We believe the District Court's reading of the rule was unduly narrow, and that the recording of the sworn statement made before the magistrate was properly incorporated by reference into the affidavit and made a part of it . . . The only reason that the procedure employed in the case at bar arguably was not expressly authorized . . . is that the test of the affidavit itself, although it described the place to be searched, the articles to be seized, and the crime suspected, did not state any of the facts showing probable cause, except by reference to the tape, and left all those facts to be supplied by the oral statement. The rule's first sentence, which says the "affidavit" must establish "the grounds for issuing the warrant," is heavily relied upon. Yet if some but not all of those facts had appeared in the text of the affidavit and the others only on the tape, there would *119 be no doubt that the rule was complied with .... We think the rule contemplates that in either case the recording, when incorporated by reference, is to be considered a part of the affidavit.

Mendel, 578 F.2d at 670-71. The Mendel court also concluded that a transcript of the tape need not be physically incorporated into the affidavit because

[t]hat procedure would require that the issuance of the warrant await the preparation of a transcript of the proceeding and the revision, retyping, resubscribing, and reverification of the affidavit. It is inconceivable that such a time-consuming, cumbersome, and pointless procedure was intended, especially in view of the likelihood that time will be of the essence when a search warrant is being sought.

Id. at 671.

Under the same reasoning, the tape-recorded testimony in the present case should be considered as part of the magistrate's abstract of evidence which referred to it. It would obviously be more convenient to have the facts set out in transcript form in the abstract; on the other hand, recorded evidence of what the witness had actually said is qualitatively superior to a mere abstract of that evidence. And, as Mendel points out, tape-recorded testimony, even if not transcribed, is often better than an affidavit, which in many cases is prepared by someone other than the witness and which would not provide the advantages of additional questioning by the magistrate. Id. at 671-72. Obviously the most desirable procedure, as suggested by the district court in this case, would be to provide both a verbatim record of the testimony, to assure accuracy, and an abstract of the evidence as well. However, the procedure here substantially complied with the procedure of section 808.3, The Code 1977, and we conclude the district court correctly denied the motion to suppress on that ground.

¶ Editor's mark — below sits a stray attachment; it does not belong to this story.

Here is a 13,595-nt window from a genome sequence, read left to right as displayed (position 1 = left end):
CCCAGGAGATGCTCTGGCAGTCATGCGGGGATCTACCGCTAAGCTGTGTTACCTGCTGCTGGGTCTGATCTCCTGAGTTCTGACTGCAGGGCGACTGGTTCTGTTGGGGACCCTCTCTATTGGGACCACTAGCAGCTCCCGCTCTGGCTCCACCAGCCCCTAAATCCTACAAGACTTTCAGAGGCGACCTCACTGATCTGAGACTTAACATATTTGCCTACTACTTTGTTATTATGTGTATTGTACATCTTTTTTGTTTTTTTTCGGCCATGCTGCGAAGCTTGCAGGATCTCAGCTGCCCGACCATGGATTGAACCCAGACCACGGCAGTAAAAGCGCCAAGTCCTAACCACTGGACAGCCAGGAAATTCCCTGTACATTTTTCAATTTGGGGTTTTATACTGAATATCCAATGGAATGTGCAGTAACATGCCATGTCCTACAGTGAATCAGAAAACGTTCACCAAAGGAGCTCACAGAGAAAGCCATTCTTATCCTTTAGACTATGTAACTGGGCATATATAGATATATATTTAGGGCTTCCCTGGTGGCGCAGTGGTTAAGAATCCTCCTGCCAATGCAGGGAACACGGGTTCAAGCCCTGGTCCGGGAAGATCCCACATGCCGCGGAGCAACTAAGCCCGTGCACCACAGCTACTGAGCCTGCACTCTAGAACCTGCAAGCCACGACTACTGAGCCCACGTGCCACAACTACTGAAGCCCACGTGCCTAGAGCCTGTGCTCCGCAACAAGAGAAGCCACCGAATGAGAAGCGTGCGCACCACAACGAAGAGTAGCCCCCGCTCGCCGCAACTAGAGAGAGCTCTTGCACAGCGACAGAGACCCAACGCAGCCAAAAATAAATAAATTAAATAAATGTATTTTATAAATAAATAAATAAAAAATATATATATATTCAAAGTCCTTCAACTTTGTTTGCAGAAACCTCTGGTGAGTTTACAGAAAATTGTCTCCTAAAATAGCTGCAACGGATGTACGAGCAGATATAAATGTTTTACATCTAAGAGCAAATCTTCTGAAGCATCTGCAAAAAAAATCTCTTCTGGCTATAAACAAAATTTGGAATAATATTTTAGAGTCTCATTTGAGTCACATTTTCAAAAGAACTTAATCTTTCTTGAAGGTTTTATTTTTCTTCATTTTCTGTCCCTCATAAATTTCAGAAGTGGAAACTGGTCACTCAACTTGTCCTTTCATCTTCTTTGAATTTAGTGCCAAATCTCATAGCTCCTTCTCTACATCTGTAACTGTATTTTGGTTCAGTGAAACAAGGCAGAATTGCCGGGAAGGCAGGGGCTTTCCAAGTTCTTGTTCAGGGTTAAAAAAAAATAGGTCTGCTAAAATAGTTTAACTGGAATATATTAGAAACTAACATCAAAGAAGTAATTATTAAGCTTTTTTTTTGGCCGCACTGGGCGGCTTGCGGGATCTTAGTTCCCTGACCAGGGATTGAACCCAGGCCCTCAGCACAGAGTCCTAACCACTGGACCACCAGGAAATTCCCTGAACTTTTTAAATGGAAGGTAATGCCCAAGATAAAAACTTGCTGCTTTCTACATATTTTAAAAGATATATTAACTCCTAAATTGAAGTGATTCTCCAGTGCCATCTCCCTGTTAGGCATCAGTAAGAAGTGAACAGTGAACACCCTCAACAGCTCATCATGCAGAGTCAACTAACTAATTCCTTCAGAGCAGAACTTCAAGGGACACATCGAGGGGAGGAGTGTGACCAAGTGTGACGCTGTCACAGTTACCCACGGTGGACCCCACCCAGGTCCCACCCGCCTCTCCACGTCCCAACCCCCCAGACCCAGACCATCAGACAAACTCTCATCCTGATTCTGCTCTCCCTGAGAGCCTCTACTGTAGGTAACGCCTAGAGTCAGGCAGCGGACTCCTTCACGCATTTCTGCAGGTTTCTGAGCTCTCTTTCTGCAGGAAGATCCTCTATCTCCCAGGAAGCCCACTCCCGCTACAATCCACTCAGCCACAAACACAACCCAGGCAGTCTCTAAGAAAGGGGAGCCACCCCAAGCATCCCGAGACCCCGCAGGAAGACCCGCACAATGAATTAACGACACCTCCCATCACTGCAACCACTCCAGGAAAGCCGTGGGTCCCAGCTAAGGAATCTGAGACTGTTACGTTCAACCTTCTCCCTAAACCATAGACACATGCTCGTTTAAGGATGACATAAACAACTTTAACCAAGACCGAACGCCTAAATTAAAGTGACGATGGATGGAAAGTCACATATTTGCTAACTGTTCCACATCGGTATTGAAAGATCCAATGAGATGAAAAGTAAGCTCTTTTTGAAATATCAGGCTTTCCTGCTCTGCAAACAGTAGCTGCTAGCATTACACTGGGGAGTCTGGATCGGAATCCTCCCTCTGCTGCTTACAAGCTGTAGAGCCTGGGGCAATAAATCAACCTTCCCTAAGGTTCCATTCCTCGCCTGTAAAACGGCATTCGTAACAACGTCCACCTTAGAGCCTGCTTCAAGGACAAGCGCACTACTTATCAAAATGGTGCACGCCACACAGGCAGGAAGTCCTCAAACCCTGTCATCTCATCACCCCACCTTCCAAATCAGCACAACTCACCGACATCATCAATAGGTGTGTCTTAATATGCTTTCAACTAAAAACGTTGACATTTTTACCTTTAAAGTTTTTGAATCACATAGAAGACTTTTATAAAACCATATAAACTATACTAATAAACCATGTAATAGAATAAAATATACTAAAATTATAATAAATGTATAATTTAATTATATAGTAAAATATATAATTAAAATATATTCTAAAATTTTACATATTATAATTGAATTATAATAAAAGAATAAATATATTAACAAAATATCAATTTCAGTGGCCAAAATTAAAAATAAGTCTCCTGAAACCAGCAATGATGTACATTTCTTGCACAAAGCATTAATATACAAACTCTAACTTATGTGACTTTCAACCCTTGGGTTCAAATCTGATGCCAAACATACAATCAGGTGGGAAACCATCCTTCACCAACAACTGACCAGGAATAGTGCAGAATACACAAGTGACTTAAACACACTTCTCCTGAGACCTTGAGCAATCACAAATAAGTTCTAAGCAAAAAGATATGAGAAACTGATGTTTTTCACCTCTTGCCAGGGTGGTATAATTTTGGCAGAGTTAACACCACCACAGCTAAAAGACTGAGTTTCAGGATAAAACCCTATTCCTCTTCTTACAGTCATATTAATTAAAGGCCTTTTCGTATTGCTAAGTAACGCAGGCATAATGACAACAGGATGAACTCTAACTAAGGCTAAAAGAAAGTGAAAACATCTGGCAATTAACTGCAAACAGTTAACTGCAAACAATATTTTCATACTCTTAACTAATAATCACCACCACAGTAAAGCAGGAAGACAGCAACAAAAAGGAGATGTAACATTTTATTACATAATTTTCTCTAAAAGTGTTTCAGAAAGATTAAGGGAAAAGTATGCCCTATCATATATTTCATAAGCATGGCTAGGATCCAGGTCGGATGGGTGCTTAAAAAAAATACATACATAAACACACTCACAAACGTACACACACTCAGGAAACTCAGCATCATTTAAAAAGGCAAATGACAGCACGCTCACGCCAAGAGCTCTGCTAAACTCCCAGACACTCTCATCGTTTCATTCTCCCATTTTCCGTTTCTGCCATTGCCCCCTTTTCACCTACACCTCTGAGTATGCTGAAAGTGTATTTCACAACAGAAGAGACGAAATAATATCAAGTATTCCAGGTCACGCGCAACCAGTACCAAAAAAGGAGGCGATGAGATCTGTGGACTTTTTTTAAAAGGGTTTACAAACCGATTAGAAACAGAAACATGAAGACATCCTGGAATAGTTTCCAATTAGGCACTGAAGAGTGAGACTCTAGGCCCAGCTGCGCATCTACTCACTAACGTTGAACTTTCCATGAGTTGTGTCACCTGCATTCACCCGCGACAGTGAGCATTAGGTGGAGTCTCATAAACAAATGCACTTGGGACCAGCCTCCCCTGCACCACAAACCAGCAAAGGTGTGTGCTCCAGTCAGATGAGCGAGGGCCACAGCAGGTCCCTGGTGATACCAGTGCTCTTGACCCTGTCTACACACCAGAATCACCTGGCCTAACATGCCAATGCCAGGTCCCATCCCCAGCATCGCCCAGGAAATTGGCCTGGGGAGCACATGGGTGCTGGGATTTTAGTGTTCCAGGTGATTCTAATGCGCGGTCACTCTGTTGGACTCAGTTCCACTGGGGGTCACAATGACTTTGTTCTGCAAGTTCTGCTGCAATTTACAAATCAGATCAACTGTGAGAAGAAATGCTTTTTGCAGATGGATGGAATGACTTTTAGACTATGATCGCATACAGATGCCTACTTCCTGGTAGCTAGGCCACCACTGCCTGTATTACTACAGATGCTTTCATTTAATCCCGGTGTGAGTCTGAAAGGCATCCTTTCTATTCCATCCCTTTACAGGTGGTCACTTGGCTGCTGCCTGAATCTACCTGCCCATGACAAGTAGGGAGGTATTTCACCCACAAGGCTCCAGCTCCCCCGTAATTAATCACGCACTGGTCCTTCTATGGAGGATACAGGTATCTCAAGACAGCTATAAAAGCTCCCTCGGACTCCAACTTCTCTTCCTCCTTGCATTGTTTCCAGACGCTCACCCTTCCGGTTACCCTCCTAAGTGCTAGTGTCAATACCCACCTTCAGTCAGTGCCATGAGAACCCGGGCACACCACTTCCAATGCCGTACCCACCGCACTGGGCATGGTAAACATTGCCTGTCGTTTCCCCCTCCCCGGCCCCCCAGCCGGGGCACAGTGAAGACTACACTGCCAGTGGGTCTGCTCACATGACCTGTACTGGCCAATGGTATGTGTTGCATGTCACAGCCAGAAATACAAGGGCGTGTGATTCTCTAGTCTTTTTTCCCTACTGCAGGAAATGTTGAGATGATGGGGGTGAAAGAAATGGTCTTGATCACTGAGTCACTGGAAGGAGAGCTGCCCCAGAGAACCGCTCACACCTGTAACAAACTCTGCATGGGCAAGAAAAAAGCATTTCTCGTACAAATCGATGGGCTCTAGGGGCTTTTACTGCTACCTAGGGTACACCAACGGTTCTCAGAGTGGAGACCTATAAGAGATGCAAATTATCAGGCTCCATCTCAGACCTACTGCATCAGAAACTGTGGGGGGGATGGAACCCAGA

II. Adequacy of probable cause showing. The appellants argue that even if the record of the issuance proceedings is augmented by the tape recording, it is insufficient to pass muster under Aguilar v. Texas. Because the issuance of the warrant here was based upon hearsay evidence by an unidentified informant, safeguards to assure its trustworthiness must be applied. The test of Aguilar has been discussed at length in our prior opinions and need not be repeated at length here. See, e. g., State v. Moehlis, 250 N.W.2d 42, 45 (Iowa 1977); State v. Easter, 241 N.W.2d 885, 887 (Iowa 1976). It is sufficient to say the test, as applied to the facts of this case, requires a showing of underlying circumstances (a) from which the informant concluded the contraband material was on the premises to be searched, and (b) upon which the magistrate could conclude that the informant was reliable. See Aguilar, 378 U.S. at 114-15, 84 S. Ct. at 1514, 12 L. Ed. 2d at 729.

(a) The underlying circumstances showing.

The defects urged under this prong of Aguilar are that the factual showing did not establish the informant knew in fact the materials to be seized were controlled substances, the location of the controlled substances within the apartment, how many times they had been seen, or when the informant allegedly saw them. We believe, however, that the facts presented to the magistrate satisfied this first prong. As to the identification of the substances observed, Officer Knott, who stated in his affidavit that he was assigned to a narcotics unit in Cedar Rapids and had had experience in the area of controlled substances, identified part of it as marijuana. The informant further had told him he had seen marijuana, "speed," and LSD on the premises. This identification of the controlled substances to be seized was sufficient. See United States v. Shipstead, 433 F.2d 368, 372 (9th Cir. 1970) ("[t]he suggestion that a search warrant affidavit must allege how the informant knew the drug was methamphetamine is hypercritical. . . .") To hold otherwise would ignore the recommendation of Ventresca, discussed in Division I, to test the sufficiency of affidavits in a "common sense and realistic fashion." Id. Viewing Officer Knott's affidavit in that *120 manner, we similarly conclude the description of the location was sufficient; it was not necessary to provide details as to locations within the apartment; reference to the apartment itself, was sufficient.